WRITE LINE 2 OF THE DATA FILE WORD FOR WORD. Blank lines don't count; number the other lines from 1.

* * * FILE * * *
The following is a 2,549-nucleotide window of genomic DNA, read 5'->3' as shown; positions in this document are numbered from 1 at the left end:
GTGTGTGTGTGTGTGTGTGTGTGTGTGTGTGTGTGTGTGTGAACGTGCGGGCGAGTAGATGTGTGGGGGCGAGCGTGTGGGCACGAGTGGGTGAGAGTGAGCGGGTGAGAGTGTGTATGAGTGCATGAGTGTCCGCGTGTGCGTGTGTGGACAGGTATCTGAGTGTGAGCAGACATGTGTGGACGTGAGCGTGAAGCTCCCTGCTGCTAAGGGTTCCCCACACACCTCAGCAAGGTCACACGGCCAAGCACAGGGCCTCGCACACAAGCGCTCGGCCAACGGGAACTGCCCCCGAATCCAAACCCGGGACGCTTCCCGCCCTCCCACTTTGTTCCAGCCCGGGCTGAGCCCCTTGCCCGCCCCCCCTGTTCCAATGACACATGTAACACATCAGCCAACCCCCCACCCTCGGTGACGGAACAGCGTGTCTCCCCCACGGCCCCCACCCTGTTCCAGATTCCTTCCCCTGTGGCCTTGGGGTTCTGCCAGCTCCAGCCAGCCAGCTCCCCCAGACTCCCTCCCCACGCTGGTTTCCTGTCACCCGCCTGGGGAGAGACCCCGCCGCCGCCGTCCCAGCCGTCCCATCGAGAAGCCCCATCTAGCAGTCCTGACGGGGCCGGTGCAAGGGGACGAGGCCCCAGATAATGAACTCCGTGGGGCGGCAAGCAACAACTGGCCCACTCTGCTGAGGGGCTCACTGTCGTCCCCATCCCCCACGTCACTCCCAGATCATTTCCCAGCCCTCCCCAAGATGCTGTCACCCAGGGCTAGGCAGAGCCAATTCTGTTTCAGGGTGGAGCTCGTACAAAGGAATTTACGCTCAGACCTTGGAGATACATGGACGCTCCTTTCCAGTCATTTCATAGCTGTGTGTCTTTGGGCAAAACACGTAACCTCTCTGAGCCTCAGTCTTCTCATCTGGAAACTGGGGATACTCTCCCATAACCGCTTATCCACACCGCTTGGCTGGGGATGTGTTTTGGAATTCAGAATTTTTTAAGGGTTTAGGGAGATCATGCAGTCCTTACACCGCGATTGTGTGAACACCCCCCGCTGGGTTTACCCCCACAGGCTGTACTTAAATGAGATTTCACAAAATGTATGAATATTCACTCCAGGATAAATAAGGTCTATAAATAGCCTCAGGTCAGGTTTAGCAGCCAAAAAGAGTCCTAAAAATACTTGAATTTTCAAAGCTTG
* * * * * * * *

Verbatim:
GTGTGTGTGTGTGTGTGTGTGTGTGTGTGTGTGTGTGTGTGAACGTGCGGGCGAGTAGATGTGTGGGGGCGAGCGTGTGGGCACGAGTGGGTGAGAGTGAGCGGGTGAGAGTGTGTATGAGTGCATGAGTGTCCGCGTGTGCGTGTGTGGACAGGTATCTGAGTGTGAGCAGACATGTGTGGACGTGAGCGTGAAGCTCCCTGCTGCTAAGGGTTCCCCACACACCTCAGCAAGGTCACACGGCCAAGCACAGGGCCTCGCACACAAGCGCTCGGCCAACGGGAACTGCCCCCGAATCCAAACCCGGGACGCTTCCCGCCCTCCCACTTTGTTCCAGCCCGGGCTGAGCCCCTTGCCCGCCCCCCCTGTTCCAATGACACATGTAACACATCAGCCAACCCCCCACCCTCGGTGACGGAACAGCGTGTCTCCCCCACGGCCCCCACCCTGTTCCAGATTCCTTCCCCTGTGGCCTTGGGGTTCTGCCAGCTCCAGCCAGCCAGCTCCCCCAGACTCCCTCCCCACGCTGGTTTCCTGTCACCCGCCTGGGGAGAGACCCCGCCGCCGCCGTCCCAGCCGTCCCATCGAGAAGCCCCATCTAGCAGTCCTGACGGGGCCGGTGCAAGGGGACGAGGCCCCAGATAATGAACTCCGTGGGGCGGCAAGCAACAACTGGCCCACTCTGCTGAGGGGCTCACTGTCGTCCCCATCCCCCACGTCACTCCCAGATCATTTCCCAGCCCTCCCCAAGATGCTGTCACCCAGGGCTAGGCAGAGCCAATTCTGTTTCAGGGTGGAGCTCGTACAAAGGAATTTACGCTCAGACCTTGGAGATACATGGACGCTCCTTTCCAGTCATTTCATAGCTGTGTGTCTTTGGGCAAAACACGTAACCTCTCTGAGCCTCAGTCTTCTCATCTGGAAACTGGGGATACTCTCCCATAACCGCTTATCCACACCGCTTGGCTGGGGATGTGTTTTGGAATTCAGAATTTTTTAAGGGTTTAGGGAGATCATGCAGTCCTTACACCGCGATTGTGTGAACACCCCCCGCTGGGTTTACCCCCACAGGCTGTACTTAAATGAGATTTCACAAAATGTATGAATATTCACTCCAGGATAAATAAGGTCTATAAATAGCCTCAGGTCAGGTTTAGCAGCCAAAAAGAGTCCTAAAAATACTTGAATTTTCAAAGCTTG